• Lawyer – this includes all members of the legal profession such as solicitors, CILEX, barristers, in-house lawyers, and foreign lawyers. For example, advice you might receive from your tax lawyer can be subject to privilege but advice from your tax accountant cannot be, as they are not a lawyer, even if they may be providing you with legal advice around your tax claim. The same is the case with an employment solicitor and a HR Consultant. Advice from the latter does attract legal advice privilege and thus any communications have to be disclosed.
  • Relevant legal context – means that the advice must be legal advice. So advice given by an in-house lawyer to a company about financial or administrative issues will not attract privilege.

Litigation privilege

This can include communications or documents involving third parties, but only if made for the dominant purpose of either existing, pending, or contemplated court proceedings.

For example, if evidence is gathered from investigations made when you are deciding to either defend or bring a claim, this may be covered by privilege.

This privilege only covers confidential information that is not already in the public domain.

When can legal professional privilege be used and for what reason?

Legal advice privilege exists to allow you to ask for and receive legal advice from your lawyer, allowing you to disclose confidential information without risk that this may be disclosed to others. Without this privilege, you may be reluctant to seek legal advice, which can easily lead to mistakes being made and damage caused.

Litigation privilege exists due to the general principle that a person involved in or intending to be involved in a court case should be free to make relevant investigations and explore evidence without the obligation to disclose the results of investigations to the other side, potentially prejudicing your case.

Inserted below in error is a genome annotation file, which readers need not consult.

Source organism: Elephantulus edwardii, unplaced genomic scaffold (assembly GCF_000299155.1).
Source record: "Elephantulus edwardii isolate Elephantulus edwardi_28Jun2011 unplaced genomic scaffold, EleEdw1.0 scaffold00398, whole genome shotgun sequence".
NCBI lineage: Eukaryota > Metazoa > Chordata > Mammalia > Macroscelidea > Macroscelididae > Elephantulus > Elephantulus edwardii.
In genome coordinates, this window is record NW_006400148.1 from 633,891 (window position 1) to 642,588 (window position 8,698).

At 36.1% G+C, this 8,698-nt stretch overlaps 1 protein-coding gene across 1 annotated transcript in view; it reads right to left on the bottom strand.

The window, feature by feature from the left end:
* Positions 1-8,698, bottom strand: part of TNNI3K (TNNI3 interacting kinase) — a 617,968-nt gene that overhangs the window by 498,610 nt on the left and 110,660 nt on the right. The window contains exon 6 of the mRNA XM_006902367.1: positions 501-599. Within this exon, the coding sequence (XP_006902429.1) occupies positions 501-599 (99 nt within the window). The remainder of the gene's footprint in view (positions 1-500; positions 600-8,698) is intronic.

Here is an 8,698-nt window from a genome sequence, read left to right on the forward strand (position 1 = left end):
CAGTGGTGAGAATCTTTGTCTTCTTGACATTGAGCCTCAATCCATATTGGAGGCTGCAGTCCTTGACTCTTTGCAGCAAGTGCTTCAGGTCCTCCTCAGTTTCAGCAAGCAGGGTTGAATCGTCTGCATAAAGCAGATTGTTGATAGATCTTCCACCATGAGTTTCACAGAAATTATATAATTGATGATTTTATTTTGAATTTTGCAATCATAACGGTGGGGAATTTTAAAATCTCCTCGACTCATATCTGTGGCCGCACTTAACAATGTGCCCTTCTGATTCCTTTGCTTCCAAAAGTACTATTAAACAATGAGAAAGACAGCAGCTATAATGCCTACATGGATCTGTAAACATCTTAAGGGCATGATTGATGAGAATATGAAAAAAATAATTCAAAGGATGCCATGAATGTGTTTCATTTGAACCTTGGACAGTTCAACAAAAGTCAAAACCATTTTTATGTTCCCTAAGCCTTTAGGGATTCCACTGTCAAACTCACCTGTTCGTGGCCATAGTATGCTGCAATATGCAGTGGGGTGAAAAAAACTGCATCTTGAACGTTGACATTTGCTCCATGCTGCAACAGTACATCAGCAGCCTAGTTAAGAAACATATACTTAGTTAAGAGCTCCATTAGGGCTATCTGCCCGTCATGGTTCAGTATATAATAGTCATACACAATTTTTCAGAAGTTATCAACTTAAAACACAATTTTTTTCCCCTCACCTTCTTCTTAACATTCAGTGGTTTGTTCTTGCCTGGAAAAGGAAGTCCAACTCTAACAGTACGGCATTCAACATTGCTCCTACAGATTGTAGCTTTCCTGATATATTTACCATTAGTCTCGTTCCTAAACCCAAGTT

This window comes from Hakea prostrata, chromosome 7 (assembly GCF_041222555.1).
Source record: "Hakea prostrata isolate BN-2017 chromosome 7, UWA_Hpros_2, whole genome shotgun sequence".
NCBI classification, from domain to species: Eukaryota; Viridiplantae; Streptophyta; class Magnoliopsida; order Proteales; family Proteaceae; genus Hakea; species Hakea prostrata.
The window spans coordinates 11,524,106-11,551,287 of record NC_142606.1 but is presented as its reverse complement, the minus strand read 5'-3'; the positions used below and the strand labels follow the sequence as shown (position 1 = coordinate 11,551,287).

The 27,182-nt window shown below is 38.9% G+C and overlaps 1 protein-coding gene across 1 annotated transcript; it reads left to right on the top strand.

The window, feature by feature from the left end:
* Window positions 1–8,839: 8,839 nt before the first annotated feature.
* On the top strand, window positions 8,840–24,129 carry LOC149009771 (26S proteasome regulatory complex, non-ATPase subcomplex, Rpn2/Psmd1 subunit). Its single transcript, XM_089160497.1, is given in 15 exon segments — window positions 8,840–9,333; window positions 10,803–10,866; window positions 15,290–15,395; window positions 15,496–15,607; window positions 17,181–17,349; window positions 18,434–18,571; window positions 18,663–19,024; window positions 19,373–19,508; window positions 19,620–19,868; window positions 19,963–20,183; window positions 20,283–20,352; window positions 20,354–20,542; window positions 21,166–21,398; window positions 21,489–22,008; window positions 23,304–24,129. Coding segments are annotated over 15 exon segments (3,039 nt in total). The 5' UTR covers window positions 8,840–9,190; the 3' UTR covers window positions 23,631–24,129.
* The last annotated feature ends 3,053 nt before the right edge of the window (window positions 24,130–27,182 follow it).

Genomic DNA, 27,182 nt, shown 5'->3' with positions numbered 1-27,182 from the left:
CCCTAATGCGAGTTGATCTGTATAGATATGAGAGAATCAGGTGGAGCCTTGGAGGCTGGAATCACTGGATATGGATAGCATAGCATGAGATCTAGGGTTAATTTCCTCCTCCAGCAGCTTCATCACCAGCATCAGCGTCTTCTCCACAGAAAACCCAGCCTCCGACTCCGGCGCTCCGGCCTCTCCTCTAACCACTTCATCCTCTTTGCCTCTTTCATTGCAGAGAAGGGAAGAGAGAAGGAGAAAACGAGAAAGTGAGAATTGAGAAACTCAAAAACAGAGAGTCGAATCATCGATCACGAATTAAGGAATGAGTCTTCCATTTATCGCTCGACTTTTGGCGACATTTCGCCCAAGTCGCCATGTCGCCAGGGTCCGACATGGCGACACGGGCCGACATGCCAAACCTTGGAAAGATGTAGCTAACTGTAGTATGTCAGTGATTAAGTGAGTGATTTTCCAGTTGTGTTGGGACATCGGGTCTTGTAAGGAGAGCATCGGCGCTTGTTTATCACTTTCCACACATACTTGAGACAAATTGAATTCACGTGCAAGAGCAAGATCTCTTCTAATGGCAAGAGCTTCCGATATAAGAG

Both forms of privilege belong to you, or your company only, and must be maintained until it is waived only by you, no one else.

What is classed as privilege and what is not?

The criteria set out above must be followed in order for you to be able to claim information as privileged.

How can privilege be lost?

Privilege can be waived by you voluntarily. However, it is most likely to be lost if it does not comply with the criteria required as listed above.

The most common reason is the loss of confidentiality. This might be due to inadvertent disclosure of, or reference to, the privileged materials in another way which puts those materials out into the public domain.

This might be done on purpose, for example, if you want to rely on that material in evidence and disclose it during the course of proceedings.

It may also be as a result of a mistake, by putting privileged information out into a wider domain, for example by putting information on a website, or including it in correspondence to staff, or externally.

How we can help

Legal professional privilege is a crucial right which allows you to consider your position without fear of disclosure of vital information. We help ensure that privilege is maintained to allow you the freedom to take advice you need, when you need it, to conduct litigation without fear of forced disclosure, and to protect you should you be asked to disclose privileged information in the future.

If you are facing issues over your confidential information, speak to one of our team. Our solicitors have many years’ experience in protecting our clients to make sure you can move forward without threat of disclosure of vital information.

For further information, please contact Helen Townsend in the dispute resolution team on 01733 882800 or email [email protected].

Helen Townsend LLB, Partner